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Arnsberg.

COMMENTARY BY BRAUN: "The fair and noble land of Westphalia between the Weser and the Rhine stretches all the way to the land of Hesse and in the north as far as Friesland. It is divided into many different counties, duchies and noble estates. [...] One of these is the County of Arnsberg, not the least in renown and merit, whose lords and counts, especially Frederick, [...] also called themselves Counts of Westphalia."

In this view of the city, which is laid out in elliptical form on the narrow ridge of a hill in the Rhenish Uplands within a narrow loop of the Ruhr, the dominating feature is the castle, built in the 11th century by the Counts of Arnsberg, and considerably expanded in the 14th century by the Electors of Cologne. The city was fortified with walls and towers. At the southern end of it was the monastery of Winckhusen dating from the 15th century, which later became the abbey of Wedinghausen. In 1600 the city was destroyed by fire, but by 1632 it already had 227 households again. The castle was destroyed in 1762 by the Prince of Brunswick during the Seven Years' War. The plate emphasizes the city's key position on various important routes: the main road from Soest leads over a guarded bridge to the city, and the Ruhr, which flows past the city, is navigable for merchant ships. The figures in the foreground illustrate the city's position of power: nobleman, knight and guard. (Taschen)


Braun G. & Hogenberg F. and the Civitates Orbis Terrarum.

The Civitates Orbis Terrarum, or the "Braun & Hogenberg", is a six-volume town atlas and the greatest book of town views and plans ever published: 363 engravings, sometimes beautifully coloured. It was one of the best-selling works in the last quarter of the 16th century. Georg Braun wrote the text accompanying the plans and views on the verso. A large number of the plates were engraved after the original drawings of Joris Hoefnagel (1542-1600), who was a professional artist. The first volume was published in Latin in 1572, the sixth volume in 1617. Frans Hogenberg created the tables for volumes I through IV, and Simon van den Neuwel created those for volumes V and VI. Other contributors were cartographer Daniel Freese, and Heinrich Rantzau. Works by Jacob van Deventer, Sebastian Münster, and Johannes Stumpf were also used. Translations appeared in German and French.

Following the original publication of Volume 1 of the Civitates in 1572, seven further editions of 1575, 1577, 1582, 1588, 1593, 1599 and 1612 can be identified. Vol.2, first issued in 1575, was followed by further editions in 1597 and in 1612. The next volumes appeared in 1581, 1588, 1593, 1599 and 1606. The German translation of the first volume appeared from 1574 on and the French edition from 1575 on.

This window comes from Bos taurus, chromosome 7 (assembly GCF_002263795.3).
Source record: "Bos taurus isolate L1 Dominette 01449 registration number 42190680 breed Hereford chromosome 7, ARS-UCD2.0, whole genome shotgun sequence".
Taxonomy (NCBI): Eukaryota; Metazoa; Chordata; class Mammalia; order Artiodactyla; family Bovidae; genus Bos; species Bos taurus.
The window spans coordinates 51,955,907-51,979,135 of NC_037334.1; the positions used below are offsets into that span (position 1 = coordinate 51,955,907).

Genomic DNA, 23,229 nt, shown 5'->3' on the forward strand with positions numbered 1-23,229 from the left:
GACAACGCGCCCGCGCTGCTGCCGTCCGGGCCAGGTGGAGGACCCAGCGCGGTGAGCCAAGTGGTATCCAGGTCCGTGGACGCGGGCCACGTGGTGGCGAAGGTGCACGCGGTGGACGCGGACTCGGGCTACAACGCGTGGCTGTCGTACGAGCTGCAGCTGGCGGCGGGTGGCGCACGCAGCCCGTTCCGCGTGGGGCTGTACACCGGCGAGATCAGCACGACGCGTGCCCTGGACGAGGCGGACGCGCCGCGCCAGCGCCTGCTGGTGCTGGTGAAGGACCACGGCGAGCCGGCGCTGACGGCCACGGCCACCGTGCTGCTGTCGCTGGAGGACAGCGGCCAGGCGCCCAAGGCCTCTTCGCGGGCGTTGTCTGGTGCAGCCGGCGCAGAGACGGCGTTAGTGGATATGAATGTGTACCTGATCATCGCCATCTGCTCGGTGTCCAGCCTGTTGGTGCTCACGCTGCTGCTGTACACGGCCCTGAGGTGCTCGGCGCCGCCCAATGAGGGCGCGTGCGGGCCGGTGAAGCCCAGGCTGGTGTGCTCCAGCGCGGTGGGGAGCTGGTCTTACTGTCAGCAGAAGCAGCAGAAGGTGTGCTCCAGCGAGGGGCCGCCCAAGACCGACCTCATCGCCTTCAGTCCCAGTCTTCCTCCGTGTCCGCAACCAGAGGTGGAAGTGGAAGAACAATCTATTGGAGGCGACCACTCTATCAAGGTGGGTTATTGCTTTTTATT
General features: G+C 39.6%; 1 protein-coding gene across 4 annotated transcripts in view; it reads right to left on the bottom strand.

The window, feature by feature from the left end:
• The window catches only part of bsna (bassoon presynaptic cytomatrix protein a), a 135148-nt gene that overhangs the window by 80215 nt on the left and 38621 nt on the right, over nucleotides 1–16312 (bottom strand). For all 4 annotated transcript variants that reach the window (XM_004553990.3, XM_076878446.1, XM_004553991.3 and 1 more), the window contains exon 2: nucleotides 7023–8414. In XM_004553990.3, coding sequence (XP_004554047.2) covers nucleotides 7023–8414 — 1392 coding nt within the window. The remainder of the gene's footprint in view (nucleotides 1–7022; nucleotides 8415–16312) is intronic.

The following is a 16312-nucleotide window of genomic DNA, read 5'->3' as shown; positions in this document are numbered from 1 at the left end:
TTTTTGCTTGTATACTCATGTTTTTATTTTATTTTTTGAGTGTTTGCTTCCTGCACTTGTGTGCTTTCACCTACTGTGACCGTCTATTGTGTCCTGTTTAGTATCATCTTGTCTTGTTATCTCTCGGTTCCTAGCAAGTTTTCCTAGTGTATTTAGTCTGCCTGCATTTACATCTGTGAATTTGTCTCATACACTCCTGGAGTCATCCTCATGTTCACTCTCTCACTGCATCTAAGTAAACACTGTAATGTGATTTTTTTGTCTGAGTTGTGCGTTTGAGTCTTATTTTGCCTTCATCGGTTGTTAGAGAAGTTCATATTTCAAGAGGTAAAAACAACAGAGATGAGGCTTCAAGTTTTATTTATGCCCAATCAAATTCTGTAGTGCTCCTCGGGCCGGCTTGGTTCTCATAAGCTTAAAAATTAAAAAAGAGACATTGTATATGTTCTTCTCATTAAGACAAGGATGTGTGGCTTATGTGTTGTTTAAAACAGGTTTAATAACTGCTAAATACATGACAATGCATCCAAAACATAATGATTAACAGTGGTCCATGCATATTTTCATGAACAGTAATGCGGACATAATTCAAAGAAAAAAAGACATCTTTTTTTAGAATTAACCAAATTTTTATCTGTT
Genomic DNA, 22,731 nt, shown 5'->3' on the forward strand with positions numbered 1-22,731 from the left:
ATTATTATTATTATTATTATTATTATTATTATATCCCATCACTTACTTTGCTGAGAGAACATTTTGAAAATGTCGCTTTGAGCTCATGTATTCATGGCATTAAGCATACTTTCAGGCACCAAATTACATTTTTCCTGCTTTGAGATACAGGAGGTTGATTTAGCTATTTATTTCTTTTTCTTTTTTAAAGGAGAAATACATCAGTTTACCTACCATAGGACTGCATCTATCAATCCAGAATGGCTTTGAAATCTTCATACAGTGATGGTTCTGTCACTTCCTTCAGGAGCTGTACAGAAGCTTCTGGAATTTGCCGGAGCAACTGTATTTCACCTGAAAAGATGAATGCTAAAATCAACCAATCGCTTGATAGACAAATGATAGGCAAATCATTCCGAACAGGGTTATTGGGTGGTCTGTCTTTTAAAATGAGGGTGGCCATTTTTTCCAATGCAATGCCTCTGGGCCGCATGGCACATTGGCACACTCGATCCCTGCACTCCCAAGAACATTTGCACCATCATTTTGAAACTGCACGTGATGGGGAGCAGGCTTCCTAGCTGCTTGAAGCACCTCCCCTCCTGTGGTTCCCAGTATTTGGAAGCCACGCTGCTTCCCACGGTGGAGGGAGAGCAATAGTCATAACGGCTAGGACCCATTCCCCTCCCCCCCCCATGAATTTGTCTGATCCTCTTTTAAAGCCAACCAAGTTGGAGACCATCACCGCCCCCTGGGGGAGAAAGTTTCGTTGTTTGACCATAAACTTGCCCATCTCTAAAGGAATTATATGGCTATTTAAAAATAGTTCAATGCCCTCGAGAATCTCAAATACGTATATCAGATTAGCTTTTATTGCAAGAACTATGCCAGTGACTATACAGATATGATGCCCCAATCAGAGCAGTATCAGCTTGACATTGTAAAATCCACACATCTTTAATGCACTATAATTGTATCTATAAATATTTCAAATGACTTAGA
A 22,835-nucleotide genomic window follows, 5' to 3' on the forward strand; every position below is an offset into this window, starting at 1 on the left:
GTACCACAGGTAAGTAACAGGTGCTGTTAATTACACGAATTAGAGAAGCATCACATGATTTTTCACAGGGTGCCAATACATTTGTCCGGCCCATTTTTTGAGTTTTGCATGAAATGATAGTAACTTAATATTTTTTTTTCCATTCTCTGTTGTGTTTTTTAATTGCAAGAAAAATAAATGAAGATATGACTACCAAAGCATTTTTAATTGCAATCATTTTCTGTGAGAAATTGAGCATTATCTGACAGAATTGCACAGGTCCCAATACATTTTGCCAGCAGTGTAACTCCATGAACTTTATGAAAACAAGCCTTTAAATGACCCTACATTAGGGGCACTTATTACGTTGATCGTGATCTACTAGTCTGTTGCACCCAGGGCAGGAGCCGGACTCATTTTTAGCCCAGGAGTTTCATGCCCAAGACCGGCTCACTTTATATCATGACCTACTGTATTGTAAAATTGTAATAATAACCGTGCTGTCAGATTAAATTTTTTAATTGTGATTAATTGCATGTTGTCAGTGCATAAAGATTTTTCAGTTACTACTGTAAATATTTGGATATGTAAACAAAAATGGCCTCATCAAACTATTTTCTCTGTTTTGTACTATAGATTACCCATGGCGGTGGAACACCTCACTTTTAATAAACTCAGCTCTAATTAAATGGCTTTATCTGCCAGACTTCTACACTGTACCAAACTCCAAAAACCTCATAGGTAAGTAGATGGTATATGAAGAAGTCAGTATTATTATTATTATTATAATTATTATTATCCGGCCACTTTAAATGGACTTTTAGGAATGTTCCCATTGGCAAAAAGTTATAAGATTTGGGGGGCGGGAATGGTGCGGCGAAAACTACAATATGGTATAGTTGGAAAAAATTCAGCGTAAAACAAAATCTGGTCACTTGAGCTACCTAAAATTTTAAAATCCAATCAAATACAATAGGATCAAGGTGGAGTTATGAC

Several printers were involved: Theodor Graminaeus, Heinrich von Aich, Gottfried von Kempen, Johannis Sinniger, Bertram Buchholtz and Peter von Brachel, who all worked in Cologne.

Georg Braun (1541-1622)

Georg Braun was born in Cologne in 1541. After his studies in Cologne he entered the Jesuit Order as a novice. In 1561 he obtained his bachelor's degree and in 1562 his Magister Artium. Although he left the Jesuit Order, he studied theology, gaining a licentiate in theology.

Frans Hogenberg (1535-1590)

Frans Hogenberg was a Flemish and German painter, engraver, and mapmaker. He was born in Mechelen as the son of Nicolaas Hogenberg.

By the end of the 1560s Frans Hogenberg was employed upon Abraham Ortelius's Theatrum Orbis Terrarum, published in 1570; he is named as engraver on numerous maps. In 1568 he was bannend from Antwerp by the Duke of Alva and travelled to London, where he stayed a few years before emigrating to Cologne. There he immediately embarked on his two most important works, the Civitates published from 1572 and the Geschichtsblätter, which appeared in several series from 1569 until about 1587.

Thanks to such large scale projects as the Geschichtsblätter and the Civitates, Hogenberg's social circumstances improved with each passing year. He died as a wealthy man in Cologne in 1590.

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Arnsberg. - Braun Georg & Hogenberg Frans, c. 1593.

€500  ($560 / £450)
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Item Number:  27470  new
Category:  Antique maps > Europe > Germany - Cities
References: Van der Krogt 4 - #251, Taschen, Br. Hog. - p.300, Fauser - #679